Despite improvements in waiting times and volumes for Garda Vetting the system continues to raise concerns. Reports that a considerable number of teachers have not been vetted suggests a different approach to staff working with NGOs and charities. A thorough review of the system with new legislation approaching seems to be in order. A passport system which would allow staff effectively bring vetting with them when changing jobs would make a difference to the system and be cost free. Scene Magazine

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Junior Cycle Student Award The need for reform in the formal education system at second level is well established at this stage. There are several reports from the NCCA on how things can be changed to improve the system for young people, the country and employers. The new Junior Cycle Student Award is the result of years of research and debate. With its move towards more assessment and more realistic project type work it has been welcomed by groups such as the Second Level Students Union and Voices of Youth. Teachers need to reconsider their industrial action in this context.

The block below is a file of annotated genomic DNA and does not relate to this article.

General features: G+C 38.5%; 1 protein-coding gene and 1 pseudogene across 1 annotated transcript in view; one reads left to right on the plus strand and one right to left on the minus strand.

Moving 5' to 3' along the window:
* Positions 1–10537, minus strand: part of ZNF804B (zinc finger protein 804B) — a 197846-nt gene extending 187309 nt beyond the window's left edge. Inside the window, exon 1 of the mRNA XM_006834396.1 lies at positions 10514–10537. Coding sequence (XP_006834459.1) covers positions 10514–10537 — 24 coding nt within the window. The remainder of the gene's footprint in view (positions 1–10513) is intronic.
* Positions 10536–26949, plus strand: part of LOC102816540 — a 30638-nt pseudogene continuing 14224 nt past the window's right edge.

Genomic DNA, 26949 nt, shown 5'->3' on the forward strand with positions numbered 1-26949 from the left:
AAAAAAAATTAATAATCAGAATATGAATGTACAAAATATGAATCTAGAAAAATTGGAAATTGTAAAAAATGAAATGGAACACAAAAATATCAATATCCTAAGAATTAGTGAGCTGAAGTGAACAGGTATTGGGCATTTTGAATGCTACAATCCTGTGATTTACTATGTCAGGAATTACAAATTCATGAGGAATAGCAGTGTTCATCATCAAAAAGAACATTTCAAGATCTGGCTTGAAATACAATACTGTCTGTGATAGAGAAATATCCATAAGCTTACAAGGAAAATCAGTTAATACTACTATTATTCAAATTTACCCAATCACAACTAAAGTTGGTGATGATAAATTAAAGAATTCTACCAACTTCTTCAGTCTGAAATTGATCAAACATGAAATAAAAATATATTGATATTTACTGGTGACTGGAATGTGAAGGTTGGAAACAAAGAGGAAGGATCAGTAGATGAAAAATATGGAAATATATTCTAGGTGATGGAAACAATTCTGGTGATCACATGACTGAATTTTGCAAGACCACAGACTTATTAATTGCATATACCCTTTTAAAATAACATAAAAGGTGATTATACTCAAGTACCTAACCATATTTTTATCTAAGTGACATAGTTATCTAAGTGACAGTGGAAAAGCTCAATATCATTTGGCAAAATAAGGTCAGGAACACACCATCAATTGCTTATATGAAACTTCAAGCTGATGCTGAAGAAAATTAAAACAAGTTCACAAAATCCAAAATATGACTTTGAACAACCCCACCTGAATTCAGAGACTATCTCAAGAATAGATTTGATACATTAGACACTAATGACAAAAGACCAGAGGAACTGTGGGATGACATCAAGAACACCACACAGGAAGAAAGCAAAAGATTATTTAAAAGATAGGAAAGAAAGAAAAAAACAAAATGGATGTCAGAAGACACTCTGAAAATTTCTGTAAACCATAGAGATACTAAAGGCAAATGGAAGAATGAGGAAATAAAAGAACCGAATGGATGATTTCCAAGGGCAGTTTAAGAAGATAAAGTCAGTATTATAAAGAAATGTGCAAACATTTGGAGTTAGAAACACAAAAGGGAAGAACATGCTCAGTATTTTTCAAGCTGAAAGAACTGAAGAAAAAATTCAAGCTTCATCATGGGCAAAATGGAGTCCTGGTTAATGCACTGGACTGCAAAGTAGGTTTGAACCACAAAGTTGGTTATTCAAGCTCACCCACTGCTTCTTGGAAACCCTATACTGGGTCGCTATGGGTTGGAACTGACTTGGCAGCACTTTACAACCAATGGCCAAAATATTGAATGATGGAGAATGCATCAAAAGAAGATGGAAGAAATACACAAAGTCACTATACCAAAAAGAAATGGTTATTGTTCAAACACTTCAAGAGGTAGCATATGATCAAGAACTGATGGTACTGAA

DCYA Statement of Strategy As part of new procedures in public service management each Government Department now must produce a statement of strategy against which its performance is measured. These are effectively the business plans for Departments, they set out the high level objectives and the methods by which these will be achieved. The Department of Children and Youth Affairs is currently preparing its Statement of Strategy and has invited submissions.

Joint Oireachtas Committee on Health and Children The Joint Oireachtas Committee on Health and Children held a meeting with Gordon Jeyes the new CEO of the Child and Family Agency TusLA on September 25. The discussion was wide ranging covering all aspects of the work of the agency and issues relating to children. In July James Reilly the newly appointed Minister for Children and Youth Affairs gave the quarterly briefing to the committee. The presentation covered places of detention, children first, the children and young people’s participation strategy, ERASMUS+ and other areas.

Ombudsman for Children There has been considerable change at the Ombudsman for Children’s Office with the departure of the first Ombudsman Emily Logan to join the Equality and Human Rights Commission. Great credit is due to Emily Logan for establishing the office and setting out its role and remit. It was a very significant period of change in the area of Scene Magazine

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children’s rights during this time and several long lasting initiatives were taken. It is positive that young people will be involved in the recruitment of the new Ombudsman.